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CHIRP Radio Is Looking For Android Developers

CHIRP Radio in Chicago is looking for someone to help us build a custom Android application so that our listeners can have a better experience on their Android phone. There are already a few Android apps for radio but they are clunky. Also, we have some plans to better engage listeners on phone apps with currently playing tracks, click-to-request-a-song, and other ideas like that.

We already have a pretty slick iPhone application created by volunteer John Carlin and after only a few months it already has 1,000+ downloads...

Unit Testing JavaScript With JsTestDriver

I've been experimenting with a new tool that was released open source recently called JsTestDriver

It's a tool that makes unit testing JavaScript simultaneously on many browsers from the command line very easy for the developer. Actually, there aren't many other tools like it that I know of. It also provides hooks for continuous integration (e.g. Xunit output) and is designed to help you run all unit tests when you click the save button in your code editor.

Here are some features it provides that I thought were nice ...

Automated Model Based Testing of Web Applications (GTAC 2008)

Last year at the Google Test Automation Conference (GTAC) 2007, the talk by Atif was one of my favorites. He had been working on a system of model based testing for desktop GUI applications (affectionately called GUITAR) and hinted that he will be applying the work to web applications next. Now, at GTAC 2008, here is a taste of what his dept. has been up to. The talk is by Oluwaseun Akinmade and Prof. Atif M. Memon. Both are at University of Maryland.

The idea of automated model based testing hints at a future where software can be used to figure out how to test itself. That is, when software is modeled in a way that exposes inputs, outputs, event handlers, and end-points, then introspection can be done to find all possible interactions within an application and test them. Yes, it is one step away from artificial intelligence. This is fascinating to me but I think it still needs a lot of work. Atif is asking for as much feedback as possible from industry professionals to find out how this can best be used in the real world.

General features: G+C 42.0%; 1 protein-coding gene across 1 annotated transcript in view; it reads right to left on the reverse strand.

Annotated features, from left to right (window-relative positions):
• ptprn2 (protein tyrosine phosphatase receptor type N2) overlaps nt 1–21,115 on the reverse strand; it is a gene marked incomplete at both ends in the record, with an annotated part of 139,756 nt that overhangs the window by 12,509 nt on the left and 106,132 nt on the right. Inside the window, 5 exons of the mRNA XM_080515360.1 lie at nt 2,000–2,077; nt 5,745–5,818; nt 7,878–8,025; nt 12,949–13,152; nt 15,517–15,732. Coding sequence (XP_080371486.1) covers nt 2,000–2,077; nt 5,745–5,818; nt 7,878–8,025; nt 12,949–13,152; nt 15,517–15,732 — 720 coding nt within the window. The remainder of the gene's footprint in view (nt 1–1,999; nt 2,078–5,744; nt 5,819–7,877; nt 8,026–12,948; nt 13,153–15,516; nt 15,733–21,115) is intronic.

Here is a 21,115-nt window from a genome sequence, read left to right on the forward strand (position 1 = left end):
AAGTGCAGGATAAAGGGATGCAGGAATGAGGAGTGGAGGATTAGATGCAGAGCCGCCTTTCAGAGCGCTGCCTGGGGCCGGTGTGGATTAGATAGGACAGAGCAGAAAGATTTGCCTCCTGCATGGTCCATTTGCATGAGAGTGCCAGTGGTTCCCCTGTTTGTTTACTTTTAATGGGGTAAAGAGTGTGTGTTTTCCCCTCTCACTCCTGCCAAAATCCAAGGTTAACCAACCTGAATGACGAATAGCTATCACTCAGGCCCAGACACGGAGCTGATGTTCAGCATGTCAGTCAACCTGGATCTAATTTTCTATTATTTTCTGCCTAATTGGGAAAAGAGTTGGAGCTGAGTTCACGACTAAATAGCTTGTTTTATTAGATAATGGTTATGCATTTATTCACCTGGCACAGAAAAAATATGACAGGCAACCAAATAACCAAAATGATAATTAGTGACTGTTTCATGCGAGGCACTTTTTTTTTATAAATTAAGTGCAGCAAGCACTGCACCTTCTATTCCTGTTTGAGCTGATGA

Here are my notes from the talk ...

The Future of Testing (GTAC 2008)

Google Test Automation Conference (GTAC) is my all-time favorite conference. It's free. It's on a single track — this means you don't miss any talks and everyone experiences the same journey of thought. Also, since you have to apply for admittance with a short essay, everyone who attends is really passionate about testing. It's still sort of "underground" which keeps it small and very social.

Last year, I made some kind of attempt to live blog summaries of the GTAC talks but I never made it past part 1. We'll see how far I get this year, stay tuned.

The videos for 2008 aren't online yet but check youtube often because last year they were up in less than a day.

The Future of Testing was the first talk of the GTAC 2008 conference on Thursday Oct 23rd given by James A. Whittaker, a very entertaining speaker who works for Microsoft. His talk was excellent and I highly recommend keeping a lookout for the video. Here are my notes...

GTAC Highlights Part 1 - Selenium is Alive and Well, Model Based Testing Is Smart, And...

I just got back from the GTAC (Google Test Automation Conference) in New York and had a great time. It spanned 2 days and had a single track — this made it very laid back (no headaches trying to decide what talk to attend) and the timing was perfect. Especially since my traveling managed to dodge one of the worst summer storm systems to hit Chicago in at least a decade!.

I've put together some highlights using the notes I took at each talk. Please bear in mind that this is not a comprehensive report on the conference and may contain misinformation (feel free to comment with corrections). The Google folk did an impressive job of posting video of most talks online within hours. A youtube search for GTAC lists them all. Or ... you can watch them from a playlist

Allen Hutchison - First Principles

Patrick Copeland - Keynote

Simon Stewart - Web Driver for Java

Ryan Gerard and Ramya Venkataramu on Test Hygiene

Matt Heusser & Sean McMillan - Interaction Based Testing

Adam Porter & Atif Memon - Skoll DCQAS

Apple Chow & Santiago Etchebehere - Building an Automated Framework Around Selenium

Doug Sellers - CustomInk Domain Specific Language for automating an AJAX based application

Risto Kumplainin - Automated testing for F-Secure's Linux/UNIX Anti-Virus products

Jennifer Bevan & Jason Huggins - Extending Selenium With Grid Computing

That's all I have time for at the moment. Check back for Part 2 - coming soon!

Recent Projects

  • JSTestNet

    Like botnet but for JS tests in CI.

  • Nose Nicedots

    Nose plugin that prints nicer dots.

  • Fudge

    Mock objects for testing.

  • Fixture

    Loading and referencing test data.

  • NoseJS

    Nose plugin that runs JavaScript tests for a Python project.

  • Wikir

    converts reST to various Wiki formats.